Ralph E. Knutti, 92, a pathologist who served as director of the National Institutes of Health's National Heart Institute from 1961 to 1965, died of pneumonia Jan. 19 at a hospital in Upland, Pa. He lived in Kennett Square, Pa.
In 1951, he was commissioned in the officer corps of the Public Health Service and came to NIH. He was assigned to the National Institute of Arthritis and Metabolic Diseases as chief of extramural programs. He became associate director of that institute before becoming head of the National Heart Institute, which is now the National Heart, Lung and Blood Institute.
After retiring as institute director, he became the executive officer of Universities Associated for Research and Education in Pathology Inc. in Bethesda. He retired altogether in 1972. He moved from Bethesda to Kennett Square in 1990.
Dr. Knutti was born in Palo Alto, Calif. He was a graduate of West Virginia University and a 1928 graduate of Yale University medical school. He was a pathology assistant at Vanderbilt University for a year and worked in pathology and bacteriology at the Rockefeller Institute for Medical Research for two years.
From 1932 to 1942, he taught pathology at the University of Rochester. He then joined the pathology department at the University of Southern California medical school, where he became an associate professor before leaving in 1951.
Dr. Knutti was a member of Bethesda Country Club. His hobbies included boating and fishing on the Chesapeake Bay.
Survivors include his wife, Dr. Sarah H. Knutti of Kennett Square.
CHESTER P. JELESNIANSKI
Chester P. Jelesnianski, 71, a Weather Bureau scientist who was an authority on hurricane storm surges, died of leukemia Jan. 20 at Fairfax Hospital.
Dr. Jelesnianski, who lived in Springfield, was born in Cleveland. He joined the Air Force in 1947 and was assigned as a weather officer. He graduated from the University of Chicago, where he also received a master's degree in meteorology while serving in the Air Force.
In 1961, he left the Air Force to join the Weather Bureau's Office of Meteorological Research in Washington. There he developed a computer model named Sea, Lake and Overland Surges from Hurricanes (SLOSH) to forecast hurricane storm surges. This became the basis for coastal hurricane evacuation planning in the United States, and Dr. Jelesnianski worked with foreign scientists to adapt the model for use in the Bahamas, India, China, Hong Kong and Burma.
He received a doctorate in oceanography from New York University while working for the Weather Bureau.
His awards included the Commerce Department's Gold Medal and the Neil Frank Award from the National Hurricane Conference for hurricane storm surge forecasting.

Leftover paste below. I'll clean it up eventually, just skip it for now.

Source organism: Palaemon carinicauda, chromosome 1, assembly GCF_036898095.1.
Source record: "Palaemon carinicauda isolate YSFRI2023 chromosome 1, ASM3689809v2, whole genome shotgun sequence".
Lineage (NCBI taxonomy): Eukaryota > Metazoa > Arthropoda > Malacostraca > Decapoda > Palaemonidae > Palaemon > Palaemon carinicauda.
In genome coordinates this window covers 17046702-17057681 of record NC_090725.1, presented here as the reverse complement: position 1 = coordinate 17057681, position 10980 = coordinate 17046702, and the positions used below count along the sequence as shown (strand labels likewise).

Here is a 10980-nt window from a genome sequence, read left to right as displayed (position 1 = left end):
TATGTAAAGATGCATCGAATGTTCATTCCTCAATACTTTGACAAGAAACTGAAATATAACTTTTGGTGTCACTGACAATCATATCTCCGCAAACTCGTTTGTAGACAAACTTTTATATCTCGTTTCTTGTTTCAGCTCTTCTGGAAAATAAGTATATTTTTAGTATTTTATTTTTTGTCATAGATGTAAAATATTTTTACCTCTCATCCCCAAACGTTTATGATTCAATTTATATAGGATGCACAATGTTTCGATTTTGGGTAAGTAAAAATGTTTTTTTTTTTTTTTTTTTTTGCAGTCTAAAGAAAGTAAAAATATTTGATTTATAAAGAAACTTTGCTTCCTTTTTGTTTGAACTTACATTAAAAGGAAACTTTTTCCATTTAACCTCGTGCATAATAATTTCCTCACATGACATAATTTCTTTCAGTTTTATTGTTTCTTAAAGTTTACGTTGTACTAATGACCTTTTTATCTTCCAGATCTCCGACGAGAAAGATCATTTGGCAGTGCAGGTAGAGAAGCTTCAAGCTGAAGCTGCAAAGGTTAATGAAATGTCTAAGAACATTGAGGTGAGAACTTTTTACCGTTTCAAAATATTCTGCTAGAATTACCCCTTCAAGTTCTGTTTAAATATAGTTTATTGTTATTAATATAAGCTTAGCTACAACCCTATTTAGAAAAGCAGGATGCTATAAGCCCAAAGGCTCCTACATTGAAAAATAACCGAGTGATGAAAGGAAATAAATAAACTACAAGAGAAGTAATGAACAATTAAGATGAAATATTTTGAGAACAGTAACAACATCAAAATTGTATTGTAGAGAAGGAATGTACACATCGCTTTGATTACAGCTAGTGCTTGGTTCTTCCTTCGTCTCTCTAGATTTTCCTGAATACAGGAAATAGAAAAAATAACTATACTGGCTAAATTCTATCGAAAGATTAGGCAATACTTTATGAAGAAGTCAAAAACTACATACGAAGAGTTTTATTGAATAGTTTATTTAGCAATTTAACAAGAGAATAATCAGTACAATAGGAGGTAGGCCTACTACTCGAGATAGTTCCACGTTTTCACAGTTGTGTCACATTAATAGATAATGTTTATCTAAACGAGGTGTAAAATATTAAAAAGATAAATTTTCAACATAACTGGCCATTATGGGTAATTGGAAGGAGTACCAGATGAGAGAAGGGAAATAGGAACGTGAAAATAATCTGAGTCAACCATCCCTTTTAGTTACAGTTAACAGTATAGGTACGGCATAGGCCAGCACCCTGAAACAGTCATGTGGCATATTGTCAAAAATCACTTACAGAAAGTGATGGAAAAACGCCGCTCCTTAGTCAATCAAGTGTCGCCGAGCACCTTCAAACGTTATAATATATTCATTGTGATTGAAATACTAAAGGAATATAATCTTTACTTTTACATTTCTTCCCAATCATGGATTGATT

Dr. Jelesnianski had written a chapter on hurricane storm surge prediction for the American Geophysical Union and several papers on storm surge forecasting. He was a fellow of the American Meteorological Society.
He was a Master Mason.
Survivors include his wife, Sylvana Jelesnianski of Springfield; a son, Stefan Sebastian Jelesnianski of Dale City; and three grandchildren.
RICHARD LOWELL FRANZ
FCC Budget Officer
Richard Lowell Franz, 76, a retired budget officer with the Federal Communications Commission, died of Parkinson's disease Jan. 13 at the health care center of the Westminster retirement home in Lake Ridge. A former resident of Arlington, he had lived in the Washington area for 47 years.
Mr. Franz retired in 1979 from the broadcast bureau after 13 years with the FCC. For the first 20 years of his federal career here, he was a budget and personnel officer with the U.S. Trademark and Patent Office.
He was a graduate of the College of Wooster in his native Ohio. He served in the Navy in Cuba and the North Atlantic during World War II and was recalled to duty during the Korean War. He retired from the reserves as a captain in 1973.
Mr. Franz was an honors graduate of a paralegal course at George Washington University and had worked as a volunteer at Neighborhood Legal Services clinics in Washington.
He was a member of Arlingtonians for a Better County, treasurer of the Arlington Symphony, president of the Arlington County PTA council and treasurer of the Fairlington Civic Association. He was an elder, a trustee and treasurer of Fairlington Presbyterian Church and a commissioner to the church general assembly in 1988. He ran in 10k races and won trophies for his age category.
Survivors include his wife of 50 years, Elizabeth Day Franz of Lake Ridge; three children, Terry Franz of Summit, N.J., Susan A. Franz of Alexandria and Barbara D. Franz of Arlington; a sister, Dorothy Fudge of Columbus, Ohio; and three grandchildren.